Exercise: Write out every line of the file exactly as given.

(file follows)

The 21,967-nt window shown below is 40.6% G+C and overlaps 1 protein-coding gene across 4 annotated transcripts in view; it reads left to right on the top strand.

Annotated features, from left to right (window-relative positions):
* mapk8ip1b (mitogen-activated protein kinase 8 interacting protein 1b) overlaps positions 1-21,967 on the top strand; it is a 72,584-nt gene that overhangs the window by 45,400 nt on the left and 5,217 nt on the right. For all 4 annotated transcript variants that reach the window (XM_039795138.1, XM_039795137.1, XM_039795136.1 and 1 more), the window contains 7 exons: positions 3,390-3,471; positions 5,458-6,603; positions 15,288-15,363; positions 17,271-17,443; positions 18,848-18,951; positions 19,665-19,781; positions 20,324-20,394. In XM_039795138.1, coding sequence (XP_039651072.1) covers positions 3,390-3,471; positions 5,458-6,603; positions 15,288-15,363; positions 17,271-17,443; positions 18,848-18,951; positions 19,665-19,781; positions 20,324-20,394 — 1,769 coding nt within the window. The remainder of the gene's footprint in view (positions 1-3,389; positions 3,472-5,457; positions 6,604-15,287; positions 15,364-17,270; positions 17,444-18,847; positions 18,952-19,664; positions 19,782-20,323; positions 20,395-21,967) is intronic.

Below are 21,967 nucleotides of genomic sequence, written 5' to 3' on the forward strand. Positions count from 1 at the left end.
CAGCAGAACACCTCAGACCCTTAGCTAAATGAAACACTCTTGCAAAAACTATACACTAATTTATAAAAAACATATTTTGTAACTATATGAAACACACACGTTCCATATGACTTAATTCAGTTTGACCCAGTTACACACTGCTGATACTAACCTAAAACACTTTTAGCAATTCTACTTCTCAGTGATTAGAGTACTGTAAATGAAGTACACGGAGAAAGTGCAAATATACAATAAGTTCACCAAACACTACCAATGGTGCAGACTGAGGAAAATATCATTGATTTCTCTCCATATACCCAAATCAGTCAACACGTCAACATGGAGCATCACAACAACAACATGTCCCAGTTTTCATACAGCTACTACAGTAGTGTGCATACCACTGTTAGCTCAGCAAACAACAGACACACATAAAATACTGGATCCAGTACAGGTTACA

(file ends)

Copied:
The 21,967-nt window shown below is 40.6% G+C and overlaps 1 protein-coding gene across 4 annotated transcripts in view; it reads left to right on the top strand.

Annotated features, from left to right (window-relative positions):
* mapk8ip1b (mitogen-activated protein kinase 8 interacting protein 1b) overlaps positions 1-21,967 on the top strand; it is a 72,584-nt gene that overhangs the window by 45,400 nt on the left and 5,217 nt on the right. For all 4 annotated transcript variants that reach the window (XM_039795138.1, XM_039795137.1, XM_039795136.1 and 1 more), the window contains 7 exons: positions 3,390-3,471; positions 5,458-6,603; positions 15,288-15,363; positions 17,271-17,443; positions 18,848-18,951; positions 19,665-19,781; positions 20,324-20,394. In XM_039795138.1, coding sequence (XP_039651072.1) covers positions 3,390-3,471; positions 5,458-6,603; positions 15,288-15,363; positions 17,271-17,443; positions 18,848-18,951; positions 19,665-19,781; positions 20,324-20,394 — 1,769 coding nt within the window. The remainder of the gene's footprint in view (positions 1-3,389; positions 3,472-5,457; positions 6,604-15,287; positions 15,364-17,270; positions 17,444-18,847; positions 18,952-19,664; positions 19,782-20,323; positions 20,395-21,967) is intronic.

Below are 21,967 nucleotides of genomic sequence, written 5' to 3' on the forward strand. Positions count from 1 at the left end.
CAGCAGAACACCTCAGACCCTTAGCTAAATGAAACACTCTTGCAAAAACTATACACTAATTTATAAAAAACATATTTTGTAACTATATGAAACACACACGTTCCATATGACTTAATTCAGTTTGACCCAGTTACACACTGCTGATACTAACCTAAAACACTTTTAGCAATTCTACTTCTCAGTGATTAGAGTACTGTAAATGAAGTACACGGAGAAAGTGCAAATATACAATAAGTTCACCAAACACTACCAATGGTGCAGACTGAGGAAAATATCATTGATTTCTCTCCATATACCCAAATCAGTCAACACGTCAACATGGAGCATCACAACAACAACATGTCCCAGTTTTCATACAGCTACTACAGTAGTGTGCATACCACTGTTAGCTCAGCAAACAACAGACACACATAAAATACTGGATCCAGTACAGGTTACA